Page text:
1 In 3 Terre Haute Children In Poverty

Funding for community services are hard to find, and the state recently cut funding to schools who administer after school programs.

Terre Haute Kids

Photo: Carmen Huff/WFIU News

Kids play on a playground at a community center in Terre Haute.

Children swing from monkey bars and play kickball at the 14th and Chestnut Community Center in Terre Haute after school on a recent weekday. They come here because it’s free and many of their parents cannot afford to pay for after school care.

Dion Riley is one of the children who came to the community center as a child. He grew up in a moderately poor family. He is now 18 years old and volunteers to help these kids at the after school care program. He says it kept him out of trouble and now he’s paying it forward.

“The people that I hang around with, they’re my influence on how I act,” he says. “So if I’m in a good environment, that’s how I’m going to grow up, which I did.”

A Methodist group started the program several years ago to help Vigo County’s most vulnerable population. It has grown, and today as many as 70 kids a day rely on the program.

The Economic Environment

Terre Haute has been part of an economic roller coaster over the past decade. Several large businesses have relocated, leading to an unemployment rate of 11 percent. One in three children in Terre Haute lived poverty in 2009, according to the most recent report from the Annie E. Casey foundation. Mayor Duke Bennett says the city is doing all it can to get businesses to move back in to the area and help reduce the poverty rate.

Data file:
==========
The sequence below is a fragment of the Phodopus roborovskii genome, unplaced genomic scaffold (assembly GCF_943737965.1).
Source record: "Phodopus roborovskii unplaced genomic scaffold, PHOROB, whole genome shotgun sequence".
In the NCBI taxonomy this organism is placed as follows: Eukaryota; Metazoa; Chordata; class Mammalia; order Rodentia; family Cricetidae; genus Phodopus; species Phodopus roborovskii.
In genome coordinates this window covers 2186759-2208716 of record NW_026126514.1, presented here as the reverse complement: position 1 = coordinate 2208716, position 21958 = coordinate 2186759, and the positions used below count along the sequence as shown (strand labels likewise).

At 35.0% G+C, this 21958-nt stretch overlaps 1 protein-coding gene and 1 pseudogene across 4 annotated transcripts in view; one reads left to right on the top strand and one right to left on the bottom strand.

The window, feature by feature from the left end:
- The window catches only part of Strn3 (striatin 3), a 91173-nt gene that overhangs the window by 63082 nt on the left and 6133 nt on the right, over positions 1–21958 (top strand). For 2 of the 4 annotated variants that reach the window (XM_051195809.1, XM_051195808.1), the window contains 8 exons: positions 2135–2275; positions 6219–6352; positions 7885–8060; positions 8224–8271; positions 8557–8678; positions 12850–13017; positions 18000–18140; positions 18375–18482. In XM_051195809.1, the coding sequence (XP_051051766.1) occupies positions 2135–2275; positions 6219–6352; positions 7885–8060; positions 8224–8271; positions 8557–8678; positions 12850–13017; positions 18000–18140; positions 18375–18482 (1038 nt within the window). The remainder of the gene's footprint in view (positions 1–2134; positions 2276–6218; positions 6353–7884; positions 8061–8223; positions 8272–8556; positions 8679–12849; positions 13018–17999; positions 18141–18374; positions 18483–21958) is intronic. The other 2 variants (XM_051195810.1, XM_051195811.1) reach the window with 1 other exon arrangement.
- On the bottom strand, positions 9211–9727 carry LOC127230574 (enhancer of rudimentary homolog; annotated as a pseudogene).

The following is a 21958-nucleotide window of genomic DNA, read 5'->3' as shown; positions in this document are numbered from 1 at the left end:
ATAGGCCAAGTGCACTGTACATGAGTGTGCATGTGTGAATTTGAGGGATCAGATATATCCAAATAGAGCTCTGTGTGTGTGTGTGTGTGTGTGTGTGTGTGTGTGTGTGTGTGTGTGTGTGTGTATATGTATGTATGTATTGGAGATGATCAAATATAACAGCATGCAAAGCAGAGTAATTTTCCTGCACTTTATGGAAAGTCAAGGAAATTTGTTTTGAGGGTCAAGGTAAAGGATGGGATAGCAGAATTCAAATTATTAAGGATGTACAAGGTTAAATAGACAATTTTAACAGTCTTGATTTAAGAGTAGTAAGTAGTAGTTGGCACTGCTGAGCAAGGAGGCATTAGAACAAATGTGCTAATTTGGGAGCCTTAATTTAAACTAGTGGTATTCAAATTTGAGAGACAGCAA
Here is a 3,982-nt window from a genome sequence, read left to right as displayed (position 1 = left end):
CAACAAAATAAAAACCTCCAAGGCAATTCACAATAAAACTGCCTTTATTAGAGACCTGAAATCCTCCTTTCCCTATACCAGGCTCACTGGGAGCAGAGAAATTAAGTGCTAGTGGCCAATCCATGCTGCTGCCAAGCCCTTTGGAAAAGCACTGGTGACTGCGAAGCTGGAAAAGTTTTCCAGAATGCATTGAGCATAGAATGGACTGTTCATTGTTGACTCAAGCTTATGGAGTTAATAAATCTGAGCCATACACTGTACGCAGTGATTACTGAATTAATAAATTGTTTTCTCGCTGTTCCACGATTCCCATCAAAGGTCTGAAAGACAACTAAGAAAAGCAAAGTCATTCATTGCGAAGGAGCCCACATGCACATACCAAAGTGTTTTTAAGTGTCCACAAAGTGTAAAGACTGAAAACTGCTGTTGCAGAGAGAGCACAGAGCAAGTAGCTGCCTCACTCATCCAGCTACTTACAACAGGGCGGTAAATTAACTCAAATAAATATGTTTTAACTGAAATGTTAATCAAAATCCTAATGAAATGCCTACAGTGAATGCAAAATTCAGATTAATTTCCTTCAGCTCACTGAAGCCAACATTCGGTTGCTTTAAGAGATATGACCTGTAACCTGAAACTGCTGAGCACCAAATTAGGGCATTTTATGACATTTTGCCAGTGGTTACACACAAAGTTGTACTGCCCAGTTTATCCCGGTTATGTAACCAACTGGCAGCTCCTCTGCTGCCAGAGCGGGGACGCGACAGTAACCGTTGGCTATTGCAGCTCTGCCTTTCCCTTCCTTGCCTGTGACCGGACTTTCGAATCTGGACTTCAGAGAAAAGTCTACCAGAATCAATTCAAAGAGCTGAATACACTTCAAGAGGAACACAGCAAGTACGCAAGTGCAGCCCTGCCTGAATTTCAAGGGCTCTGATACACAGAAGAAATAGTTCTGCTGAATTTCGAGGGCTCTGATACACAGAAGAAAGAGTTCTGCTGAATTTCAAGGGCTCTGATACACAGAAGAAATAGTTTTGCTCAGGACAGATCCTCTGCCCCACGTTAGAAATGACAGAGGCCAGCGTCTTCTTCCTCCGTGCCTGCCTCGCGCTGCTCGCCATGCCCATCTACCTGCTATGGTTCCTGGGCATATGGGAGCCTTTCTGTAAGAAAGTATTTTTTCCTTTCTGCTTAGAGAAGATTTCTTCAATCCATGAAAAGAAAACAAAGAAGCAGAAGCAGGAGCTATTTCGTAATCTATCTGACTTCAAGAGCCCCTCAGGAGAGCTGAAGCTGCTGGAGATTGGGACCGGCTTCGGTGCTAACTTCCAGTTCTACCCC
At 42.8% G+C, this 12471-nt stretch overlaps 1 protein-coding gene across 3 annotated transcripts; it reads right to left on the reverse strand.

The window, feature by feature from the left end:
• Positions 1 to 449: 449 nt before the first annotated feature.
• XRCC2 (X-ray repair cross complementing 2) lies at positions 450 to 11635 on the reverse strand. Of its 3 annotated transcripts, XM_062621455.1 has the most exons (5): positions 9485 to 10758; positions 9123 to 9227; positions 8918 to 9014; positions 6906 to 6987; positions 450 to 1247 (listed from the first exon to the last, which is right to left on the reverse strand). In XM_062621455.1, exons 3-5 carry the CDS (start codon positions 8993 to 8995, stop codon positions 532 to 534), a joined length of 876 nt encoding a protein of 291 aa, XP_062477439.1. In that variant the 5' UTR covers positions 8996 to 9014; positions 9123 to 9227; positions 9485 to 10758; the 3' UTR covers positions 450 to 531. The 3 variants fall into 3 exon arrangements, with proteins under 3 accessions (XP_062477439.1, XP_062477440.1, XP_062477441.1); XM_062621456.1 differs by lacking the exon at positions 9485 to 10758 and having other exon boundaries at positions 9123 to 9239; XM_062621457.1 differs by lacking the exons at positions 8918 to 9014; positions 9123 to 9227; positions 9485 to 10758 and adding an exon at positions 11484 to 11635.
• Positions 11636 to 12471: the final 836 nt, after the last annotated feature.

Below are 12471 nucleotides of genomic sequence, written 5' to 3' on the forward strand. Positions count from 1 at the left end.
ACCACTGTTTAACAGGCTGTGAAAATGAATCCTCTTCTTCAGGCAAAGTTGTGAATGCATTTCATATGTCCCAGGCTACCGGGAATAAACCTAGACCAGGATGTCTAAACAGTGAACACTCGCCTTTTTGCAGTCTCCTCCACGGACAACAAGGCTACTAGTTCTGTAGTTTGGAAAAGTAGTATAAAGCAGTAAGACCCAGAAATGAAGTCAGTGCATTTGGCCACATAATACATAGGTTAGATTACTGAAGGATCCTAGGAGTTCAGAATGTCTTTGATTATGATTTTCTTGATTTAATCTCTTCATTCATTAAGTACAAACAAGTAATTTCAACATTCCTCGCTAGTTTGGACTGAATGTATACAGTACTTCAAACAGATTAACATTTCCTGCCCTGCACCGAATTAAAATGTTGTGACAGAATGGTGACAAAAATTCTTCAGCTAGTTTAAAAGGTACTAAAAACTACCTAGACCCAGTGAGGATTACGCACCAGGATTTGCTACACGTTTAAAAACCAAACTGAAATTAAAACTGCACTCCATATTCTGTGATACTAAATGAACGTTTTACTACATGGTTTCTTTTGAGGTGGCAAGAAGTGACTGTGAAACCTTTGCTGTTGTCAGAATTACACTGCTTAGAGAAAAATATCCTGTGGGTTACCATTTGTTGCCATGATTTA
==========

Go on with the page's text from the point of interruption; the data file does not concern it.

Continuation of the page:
“Right now it’s all about ups and downs and cycles and we have nothing but a good future here,” he says. “So it’s up to us here as a community to make sure we follow through with those things that make children not be in a poverty setting.”

Ray Azar is the director of student services for the Vigo County School Corporation and he says he has noticed the effects of poverty in local schools.

“I think that many of our parents live on just basics,” he says, “and the families survive on just a small amount of income and I think that affects a lot of things including medical care and dental care. It may even affect supervision at home when school is not in session.”

State Reduces Funding To Program

Vigo County Schools have positive behavior programs, emergency dental care, and free and reduced lunches to help low income student. But Azar says all these programs depend on money that is hard to come by.

“State funding has been cut to the schools,” he says. “It continues to be cut and unless we can get funds to fill in where those budgets have been cut, I think it will have a negative effect on our schools and our children.”

In the end, most of the responsibility of caring for needy family falls to local charities that give away food and other necessities. But even these are struggling to stay afloat because of a decline in financial donations.

The 14th and Chestnut Community Center recently had a fundraiser that will get it through this year, but it still needs more money to continue its programs next year.

Reporter Carmen Huff contributed to this report.

Gretchen Frazee

Gretchen Frazee is a reporter/producer for WFIU and WTIU news. Prior to her current role, Frazee worked as the associate online content coordinator for WFIU/WTIU. She graduated from the University of Missouri-Columbia where she studied multimedia journalism and anthropology. You can follow her on Twitter @gretchenfrazee.

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